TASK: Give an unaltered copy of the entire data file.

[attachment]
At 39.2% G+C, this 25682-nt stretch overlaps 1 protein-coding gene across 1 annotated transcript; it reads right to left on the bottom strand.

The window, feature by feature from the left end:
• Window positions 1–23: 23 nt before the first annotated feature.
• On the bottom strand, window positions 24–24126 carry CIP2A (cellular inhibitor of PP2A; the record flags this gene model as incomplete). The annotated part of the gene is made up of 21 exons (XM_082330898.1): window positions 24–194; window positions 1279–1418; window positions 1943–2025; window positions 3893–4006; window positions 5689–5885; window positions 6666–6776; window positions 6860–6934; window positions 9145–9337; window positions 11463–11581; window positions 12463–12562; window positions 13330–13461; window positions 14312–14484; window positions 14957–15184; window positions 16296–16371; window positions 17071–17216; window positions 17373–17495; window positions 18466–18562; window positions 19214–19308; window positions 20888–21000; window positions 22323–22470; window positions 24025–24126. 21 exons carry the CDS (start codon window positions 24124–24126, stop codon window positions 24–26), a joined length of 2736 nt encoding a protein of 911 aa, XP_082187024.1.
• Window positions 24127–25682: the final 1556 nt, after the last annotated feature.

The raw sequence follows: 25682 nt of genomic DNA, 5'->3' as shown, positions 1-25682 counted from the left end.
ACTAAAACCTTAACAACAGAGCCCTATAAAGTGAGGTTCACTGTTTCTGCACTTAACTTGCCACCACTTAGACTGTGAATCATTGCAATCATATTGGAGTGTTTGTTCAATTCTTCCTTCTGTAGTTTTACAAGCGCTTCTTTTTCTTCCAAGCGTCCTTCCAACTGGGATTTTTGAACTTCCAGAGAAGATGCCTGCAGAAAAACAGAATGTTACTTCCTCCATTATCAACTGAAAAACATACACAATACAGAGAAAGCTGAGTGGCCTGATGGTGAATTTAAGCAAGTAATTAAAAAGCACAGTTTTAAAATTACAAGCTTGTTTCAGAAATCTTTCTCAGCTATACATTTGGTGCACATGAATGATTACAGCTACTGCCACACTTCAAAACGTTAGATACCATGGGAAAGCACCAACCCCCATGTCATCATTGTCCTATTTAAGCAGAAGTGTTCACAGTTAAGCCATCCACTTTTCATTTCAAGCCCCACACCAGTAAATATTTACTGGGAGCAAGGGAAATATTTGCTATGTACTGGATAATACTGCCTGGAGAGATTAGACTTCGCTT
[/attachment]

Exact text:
At 39.2% G+C, this 25682-nt stretch overlaps 1 protein-coding gene across 1 annotated transcript; it reads right to left on the bottom strand.

The window, feature by feature from the left end:
• Window positions 1–23: 23 nt before the first annotated feature.
• On the bottom strand, window positions 24–24126 carry CIP2A (cellular inhibitor of PP2A; the record flags this gene model as incomplete). The annotated part of the gene is made up of 21 exons (XM_082330898.1): window positions 24–194; window positions 1279–1418; window positions 1943–2025; window positions 3893–4006; window positions 5689–5885; window positions 6666–6776; window positions 6860–6934; window positions 9145–9337; window positions 11463–11581; window positions 12463–12562; window positions 13330–13461; window positions 14312–14484; window positions 14957–15184; window positions 16296–16371; window positions 17071–17216; window positions 17373–17495; window positions 18466–18562; window positions 19214–19308; window positions 20888–21000; window positions 22323–22470; window positions 24025–24126. 21 exons carry the CDS (start codon window positions 24124–24126, stop codon window positions 24–26), a joined length of 2736 nt encoding a protein of 911 aa, XP_082187024.1.
• Window positions 24127–25682: the final 1556 nt, after the last annotated feature.

The raw sequence follows: 25682 nt of genomic DNA, 5'->3' as shown, positions 1-25682 counted from the left end.
ACTAAAACCTTAACAACAGAGCCCTATAAAGTGAGGTTCACTGTTTCTGCACTTAACTTGCCACCACTTAGACTGTGAATCATTGCAATCATATTGGAGTGTTTGTTCAATTCTTCCTTCTGTAGTTTTACAAGCGCTTCTTTTTCTTCCAAGCGTCCTTCCAACTGGGATTTTTGAACTTCCAGAGAAGATGCCTGCAGAAAAACAGAATGTTACTTCCTCCATTATCAACTGAAAAACATACACAATACAGAGAAAGCTGAGTGGCCTGATGGTGAATTTAAGCAAGTAATTAAAAAGCACAGTTTTAAAATTACAAGCTTGTTTCAGAAATCTTTCTCAGCTATACATTTGGTGCACATGAATGATTACAGCTACTGCCACACTTCAAAACGTTAGATACCATGGGAAAGCACCAACCCCCATGTCATCATTGTCCTATTTAAGCAGAAGTGTTCACAGTTAAGCCATCCACTTTTCATTTCAAGCCCCACACCAGTAAATATTTACTGGGAGCAAGGGAAATATTTGCTATGTACTGGATAATACTGCCTGGAGAGATTAGACTTCGCTT